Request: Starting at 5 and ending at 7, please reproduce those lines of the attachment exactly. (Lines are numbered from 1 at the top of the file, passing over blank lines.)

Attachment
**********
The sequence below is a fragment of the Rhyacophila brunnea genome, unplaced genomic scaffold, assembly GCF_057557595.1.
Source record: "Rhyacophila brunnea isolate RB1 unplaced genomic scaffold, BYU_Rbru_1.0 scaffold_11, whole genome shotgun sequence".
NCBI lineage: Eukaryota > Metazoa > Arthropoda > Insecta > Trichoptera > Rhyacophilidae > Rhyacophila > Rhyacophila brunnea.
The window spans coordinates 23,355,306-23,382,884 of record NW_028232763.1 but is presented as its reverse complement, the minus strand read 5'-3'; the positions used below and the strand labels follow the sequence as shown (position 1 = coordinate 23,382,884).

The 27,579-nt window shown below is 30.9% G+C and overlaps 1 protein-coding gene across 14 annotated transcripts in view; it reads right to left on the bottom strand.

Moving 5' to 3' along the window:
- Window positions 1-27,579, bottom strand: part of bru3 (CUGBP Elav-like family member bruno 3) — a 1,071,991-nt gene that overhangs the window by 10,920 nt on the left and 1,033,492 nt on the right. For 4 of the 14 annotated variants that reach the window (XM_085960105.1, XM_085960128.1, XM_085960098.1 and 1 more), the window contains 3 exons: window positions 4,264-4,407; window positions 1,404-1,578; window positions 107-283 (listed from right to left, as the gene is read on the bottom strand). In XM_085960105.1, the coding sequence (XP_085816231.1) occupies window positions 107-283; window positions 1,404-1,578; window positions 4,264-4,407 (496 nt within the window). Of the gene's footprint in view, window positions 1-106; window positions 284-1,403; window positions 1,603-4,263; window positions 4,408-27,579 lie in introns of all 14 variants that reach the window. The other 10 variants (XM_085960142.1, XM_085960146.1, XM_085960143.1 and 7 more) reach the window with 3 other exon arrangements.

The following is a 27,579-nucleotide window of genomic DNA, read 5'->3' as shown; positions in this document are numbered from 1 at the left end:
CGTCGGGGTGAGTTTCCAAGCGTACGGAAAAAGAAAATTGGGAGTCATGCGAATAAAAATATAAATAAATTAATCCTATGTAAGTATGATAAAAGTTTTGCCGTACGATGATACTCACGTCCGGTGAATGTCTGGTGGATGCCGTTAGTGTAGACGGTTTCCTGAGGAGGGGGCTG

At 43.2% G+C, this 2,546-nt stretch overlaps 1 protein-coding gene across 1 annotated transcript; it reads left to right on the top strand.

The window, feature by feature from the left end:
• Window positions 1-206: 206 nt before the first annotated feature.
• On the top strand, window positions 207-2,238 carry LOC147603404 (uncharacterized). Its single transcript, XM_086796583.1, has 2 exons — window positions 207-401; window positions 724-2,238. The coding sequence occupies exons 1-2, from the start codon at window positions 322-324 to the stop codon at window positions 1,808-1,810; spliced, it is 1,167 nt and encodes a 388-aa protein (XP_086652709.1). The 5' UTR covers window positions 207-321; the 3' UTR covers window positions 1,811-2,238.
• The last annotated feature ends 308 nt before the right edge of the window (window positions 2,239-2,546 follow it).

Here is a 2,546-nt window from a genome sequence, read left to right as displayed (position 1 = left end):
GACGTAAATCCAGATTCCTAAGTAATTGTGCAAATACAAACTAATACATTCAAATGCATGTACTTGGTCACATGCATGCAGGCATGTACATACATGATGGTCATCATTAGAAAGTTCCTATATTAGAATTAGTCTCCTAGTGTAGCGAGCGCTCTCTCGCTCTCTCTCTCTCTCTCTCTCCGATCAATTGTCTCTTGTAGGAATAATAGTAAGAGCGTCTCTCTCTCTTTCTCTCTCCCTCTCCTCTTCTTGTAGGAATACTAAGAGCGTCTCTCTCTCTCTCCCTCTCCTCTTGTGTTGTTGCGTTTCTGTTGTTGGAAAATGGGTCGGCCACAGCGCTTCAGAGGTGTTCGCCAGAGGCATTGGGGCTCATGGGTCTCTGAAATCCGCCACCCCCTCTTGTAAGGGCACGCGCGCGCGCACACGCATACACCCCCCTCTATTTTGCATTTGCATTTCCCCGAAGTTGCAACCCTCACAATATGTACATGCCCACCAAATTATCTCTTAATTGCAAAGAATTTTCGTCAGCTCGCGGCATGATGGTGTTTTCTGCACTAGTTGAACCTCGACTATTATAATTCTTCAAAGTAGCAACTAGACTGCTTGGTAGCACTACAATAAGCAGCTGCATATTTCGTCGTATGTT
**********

The 27,579-nt window shown below is 30.9% G+C and overlaps 1 protein-coding gene across 14 annotated transcripts in view; it reads right to left on the bottom strand.

Moving 5' to 3' along the window:
- Window positions 1-27,579, bottom strand: part of bru3 (CUGBP Elav-like family member bruno 3) — a 1,071,991-nt gene that overhangs the window by 10,920 nt on the left and 1,033,492 nt on the right. For 4 of the 14 annotated variants that reach the window (XM_085960105.1, XM_085960128.1, XM_085960098.1 and 1 more), the window contains 3 exons: window positions 4,264-4,407; window positions 1,404-1,578; window positions 107-283 (listed from right to left, as the gene is read on the bottom strand). In XM_085960105.1, the coding sequence (XP_085816231.1) occupies window positions 107-283; window positions 1,404-1,578; window positions 4,264-4,407 (496 nt within the window). Of the gene's footprint in view, window positions 1-106; window positions 284-1,403; window positions 1,603-4,263; window positions 4,408-27,579 lie in introns of all 14 variants that reach the window. The other 10 variants (XM_085960142.1, XM_085960146.1, XM_085960143.1 and 7 more) reach the window with 3 other exon arrangements.